I park at an offsite lot when I drive to the airport. This particular lot is run by a company which owns other parking facilities across the country. On my last visit, I asked why they’d moved the customer service area (where you pay and they take your keys). The young woman behind the counter huffed, “I don’t know, they never tell us anything around here. We’re just the peon workers.” She said this loudly, with a great deal of hostility. I was pretty shocked. She then added, “They don’t care about us. I have to work a double shift today, because some idiot called in sick, and I’m gonna miss my son’s birthday party.” Her eyes filled with tears.

 
I’ve been to this lot hundreds of times in the last three years. On a scale of 1 to 10, the morale at this company is somewhere between zero and dead. The employees are sullen and lack energy—no one seems happy. As a trainer, consultant, and author specializing in leadership development, I always ask myself the same question: why are the employees like this?
 
It might be helpful to consider the company’s background. The location has been there for 20 years. In the past two years, it’s been bought and sold four times. Each of those times, the company’s name, logo, uniforms and shuttle vans have been changed. Does that sound like a lot of MSOs around the country? The question is this: What are our people saying to our customers?
 
How does a cable leader build a business or a team that has high morale? Once it is established, how do you maintain it? Here are 5 approaches that you may want to consider, whether you are taking over a new team or organization, or you already have one.
 
1. Assess
It seems obvious, but you need to get a handle on the current mindset of the team. What do employees say to the customers about you and the company? What do they say about you? There are several ways to find out. Take a survey of all employees using many available online tools. Also, talk to them. Wait. I want you, the boss, to sit down and have discussions with their subordinates? Yes, I know, it’s a crazy idea. But it really works. Open, honest and constructive dialogue builds trust and signals to the frontline employees that you actually care.
 
As a warning, however, there are two points to keep in mind. First of all, don’t do these things if you don’t care about the answers. People can see right through this—and they can tell if you’re being fake. Secondly, if you ask for input, be prepared to make some changes. It’s reprehensible to ask all of those questions (such as in an employee survey) and then do nothing.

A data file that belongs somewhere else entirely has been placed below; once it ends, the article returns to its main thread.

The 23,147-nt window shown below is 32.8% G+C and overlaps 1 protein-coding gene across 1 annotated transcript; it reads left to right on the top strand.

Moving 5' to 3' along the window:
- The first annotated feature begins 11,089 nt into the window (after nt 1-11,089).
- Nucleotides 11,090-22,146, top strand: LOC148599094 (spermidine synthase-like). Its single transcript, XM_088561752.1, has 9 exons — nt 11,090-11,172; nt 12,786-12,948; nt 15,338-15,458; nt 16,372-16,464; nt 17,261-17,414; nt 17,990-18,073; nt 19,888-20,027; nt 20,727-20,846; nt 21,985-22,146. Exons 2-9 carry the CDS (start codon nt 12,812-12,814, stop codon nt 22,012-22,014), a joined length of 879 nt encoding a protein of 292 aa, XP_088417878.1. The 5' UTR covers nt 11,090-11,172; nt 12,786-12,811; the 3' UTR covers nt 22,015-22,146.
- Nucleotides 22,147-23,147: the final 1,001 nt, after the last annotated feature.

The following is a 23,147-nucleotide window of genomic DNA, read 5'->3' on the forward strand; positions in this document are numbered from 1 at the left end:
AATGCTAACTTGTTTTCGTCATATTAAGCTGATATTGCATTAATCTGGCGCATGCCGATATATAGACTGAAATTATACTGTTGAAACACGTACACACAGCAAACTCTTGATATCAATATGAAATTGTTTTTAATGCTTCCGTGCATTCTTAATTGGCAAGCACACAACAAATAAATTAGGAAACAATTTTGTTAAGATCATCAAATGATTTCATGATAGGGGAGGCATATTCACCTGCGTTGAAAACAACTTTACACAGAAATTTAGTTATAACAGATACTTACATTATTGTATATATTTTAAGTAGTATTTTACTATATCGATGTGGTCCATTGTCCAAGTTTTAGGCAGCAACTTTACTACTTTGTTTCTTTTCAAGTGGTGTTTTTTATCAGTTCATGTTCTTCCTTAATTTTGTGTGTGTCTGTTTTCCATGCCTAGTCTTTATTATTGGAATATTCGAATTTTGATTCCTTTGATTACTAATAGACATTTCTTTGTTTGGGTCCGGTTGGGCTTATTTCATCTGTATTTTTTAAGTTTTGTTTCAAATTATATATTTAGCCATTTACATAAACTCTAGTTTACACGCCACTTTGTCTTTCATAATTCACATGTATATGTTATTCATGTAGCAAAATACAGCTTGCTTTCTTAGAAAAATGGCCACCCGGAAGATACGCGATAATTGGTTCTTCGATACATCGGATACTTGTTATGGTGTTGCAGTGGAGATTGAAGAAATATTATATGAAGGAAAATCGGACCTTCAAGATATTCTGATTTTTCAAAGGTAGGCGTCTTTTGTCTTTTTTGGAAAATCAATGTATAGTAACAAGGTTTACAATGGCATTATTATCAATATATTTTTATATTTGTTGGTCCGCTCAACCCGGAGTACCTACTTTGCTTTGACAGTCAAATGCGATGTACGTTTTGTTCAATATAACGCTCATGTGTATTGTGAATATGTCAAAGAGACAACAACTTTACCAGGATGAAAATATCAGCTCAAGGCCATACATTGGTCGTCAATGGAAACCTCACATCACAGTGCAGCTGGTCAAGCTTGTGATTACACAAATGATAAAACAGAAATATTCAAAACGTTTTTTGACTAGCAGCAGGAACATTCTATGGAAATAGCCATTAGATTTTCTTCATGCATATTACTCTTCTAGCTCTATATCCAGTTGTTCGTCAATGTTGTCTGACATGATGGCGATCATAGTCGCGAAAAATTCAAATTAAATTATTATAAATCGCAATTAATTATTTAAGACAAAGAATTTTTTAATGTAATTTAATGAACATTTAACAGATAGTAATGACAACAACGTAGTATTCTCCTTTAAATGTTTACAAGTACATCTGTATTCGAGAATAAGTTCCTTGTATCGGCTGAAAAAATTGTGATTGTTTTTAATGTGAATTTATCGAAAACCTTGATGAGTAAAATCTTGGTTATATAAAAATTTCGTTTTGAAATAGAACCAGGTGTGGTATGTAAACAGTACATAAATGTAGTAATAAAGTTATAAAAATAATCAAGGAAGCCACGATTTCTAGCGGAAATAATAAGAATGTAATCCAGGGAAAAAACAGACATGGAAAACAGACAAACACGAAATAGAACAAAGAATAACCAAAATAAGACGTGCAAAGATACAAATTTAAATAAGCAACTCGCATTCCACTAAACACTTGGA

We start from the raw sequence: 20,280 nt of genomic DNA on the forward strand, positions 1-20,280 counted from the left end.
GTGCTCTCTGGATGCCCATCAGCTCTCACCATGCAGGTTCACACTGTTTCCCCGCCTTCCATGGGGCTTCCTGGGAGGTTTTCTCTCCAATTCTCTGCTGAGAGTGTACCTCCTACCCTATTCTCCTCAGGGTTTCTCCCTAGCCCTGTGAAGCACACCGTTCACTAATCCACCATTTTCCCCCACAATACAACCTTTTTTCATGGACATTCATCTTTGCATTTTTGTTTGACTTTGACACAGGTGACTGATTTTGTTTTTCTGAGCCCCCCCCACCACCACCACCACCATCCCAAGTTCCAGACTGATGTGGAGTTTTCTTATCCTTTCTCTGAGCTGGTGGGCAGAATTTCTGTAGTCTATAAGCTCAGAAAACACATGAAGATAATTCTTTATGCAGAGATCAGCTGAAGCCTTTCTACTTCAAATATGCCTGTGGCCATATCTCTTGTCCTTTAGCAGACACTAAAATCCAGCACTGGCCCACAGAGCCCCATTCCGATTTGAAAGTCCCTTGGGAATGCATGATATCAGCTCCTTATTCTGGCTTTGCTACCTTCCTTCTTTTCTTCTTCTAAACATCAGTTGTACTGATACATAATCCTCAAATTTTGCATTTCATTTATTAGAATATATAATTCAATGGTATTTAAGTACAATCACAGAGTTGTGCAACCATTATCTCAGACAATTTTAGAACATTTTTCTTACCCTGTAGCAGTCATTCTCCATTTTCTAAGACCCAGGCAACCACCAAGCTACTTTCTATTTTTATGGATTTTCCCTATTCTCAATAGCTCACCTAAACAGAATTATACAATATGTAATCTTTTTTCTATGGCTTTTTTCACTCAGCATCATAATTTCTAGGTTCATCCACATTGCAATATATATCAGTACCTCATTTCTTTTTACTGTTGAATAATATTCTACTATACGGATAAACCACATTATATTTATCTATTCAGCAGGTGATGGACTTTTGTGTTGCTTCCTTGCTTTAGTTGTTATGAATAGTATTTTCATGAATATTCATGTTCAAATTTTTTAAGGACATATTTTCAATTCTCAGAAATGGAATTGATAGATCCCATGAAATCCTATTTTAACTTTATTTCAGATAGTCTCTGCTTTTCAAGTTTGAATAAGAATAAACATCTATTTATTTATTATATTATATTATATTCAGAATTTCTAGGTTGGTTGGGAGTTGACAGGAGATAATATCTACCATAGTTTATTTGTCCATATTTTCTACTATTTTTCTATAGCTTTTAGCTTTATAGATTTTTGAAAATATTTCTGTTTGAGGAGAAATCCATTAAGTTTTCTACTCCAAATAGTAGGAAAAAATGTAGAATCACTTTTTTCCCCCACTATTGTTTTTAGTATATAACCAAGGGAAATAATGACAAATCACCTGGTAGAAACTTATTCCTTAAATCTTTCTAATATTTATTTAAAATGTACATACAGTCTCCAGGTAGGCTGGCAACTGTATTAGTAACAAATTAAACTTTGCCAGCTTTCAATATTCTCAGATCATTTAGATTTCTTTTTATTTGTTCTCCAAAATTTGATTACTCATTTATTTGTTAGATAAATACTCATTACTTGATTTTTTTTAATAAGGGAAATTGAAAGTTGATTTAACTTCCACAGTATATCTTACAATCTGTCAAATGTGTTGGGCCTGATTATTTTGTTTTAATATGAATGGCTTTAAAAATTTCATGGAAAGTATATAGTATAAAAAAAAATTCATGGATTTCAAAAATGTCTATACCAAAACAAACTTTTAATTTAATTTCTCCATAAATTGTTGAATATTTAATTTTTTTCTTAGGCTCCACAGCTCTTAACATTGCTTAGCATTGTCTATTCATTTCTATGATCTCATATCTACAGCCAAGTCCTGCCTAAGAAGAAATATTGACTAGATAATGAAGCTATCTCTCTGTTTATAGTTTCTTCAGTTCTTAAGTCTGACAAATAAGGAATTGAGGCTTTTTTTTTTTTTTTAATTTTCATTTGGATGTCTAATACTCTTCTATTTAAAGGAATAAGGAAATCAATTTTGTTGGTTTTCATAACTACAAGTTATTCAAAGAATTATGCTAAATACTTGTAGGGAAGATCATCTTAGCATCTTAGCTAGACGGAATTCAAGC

2. Eliminate Old Hierarchical Language
Companies want to build team spirit and morale, yet they use words that are almost designed to say, “I count, you don’t.” Think about eliminating the following words and replacing them with more preferable terms:
 
Boss = Manager
Superior = Manager
Subordinate = Employee or Team Member
Mr. or Mrs. = First Name for Everyone
Temp = Team Member
Secretary = Assistant
Frontline Employee = Team Member
 
In many organizations, I still see these terms as part of their daily lexicon. Stop! They are disrespectful and divisive—not inclusive.
 
3. Communicate Openly and Honestly
I once reported to a manager who said to me, “Sorry, that’s on a need-to-know basis.” After a long discussion as to all the reasons I needed to know, he still wouldn’t tell me. The implication was, “I’m important, you aren’t.” This was, in my mind, the highest form of arrogance. Aside from legal- and HR-related issues, there’s not much that employees can’t know about. As part of any communication, explain why something is being done. Team members may not agree, but at least they will know. We all want to feel like we’re in the loop. Lastly, communicate using as many methods as possible, not just email. I have leaders who say to me, “of course they know, I sent an email.”
 
4. Involve Them
Meet with employees and tell them about the larger issues and challenges that the company or organization is facing. Ask them how to solve it. Let them be part of it. Brainstorm. Ideate when team members are present, and they will start to feel acknowledged and appreciate it. Team involvement also gets more buy-in and agreement once decisions are made.
 
5. Find out What They Want
Many managers never bother to ask team members what they want. Here’s a simple concept: Ask them! Find out what each team member’s long-term career goals are.
 
One last point: You may have noticed that I didn’t mention compensation. As you know, compensation is not a long-term motivator, and it doesn’t build morale. The raise is often long forgotten after 1-2 paychecks. It all boils down to one simple concept. Aretha Franklin said it best: “Just a little bit” of R-E-S-P-E-C-T.
           
(Shawn Doyle is the President of New Light Learning and Development (www.newlightlearning.com) a company specializing in Leadership Development. He has also authored five books on leadership sales and motivation. His latest book The 10 Foundations of Motivation is being published this month in Australia, New Zealand, Singapore and Malaysia.)
 
 
           
 

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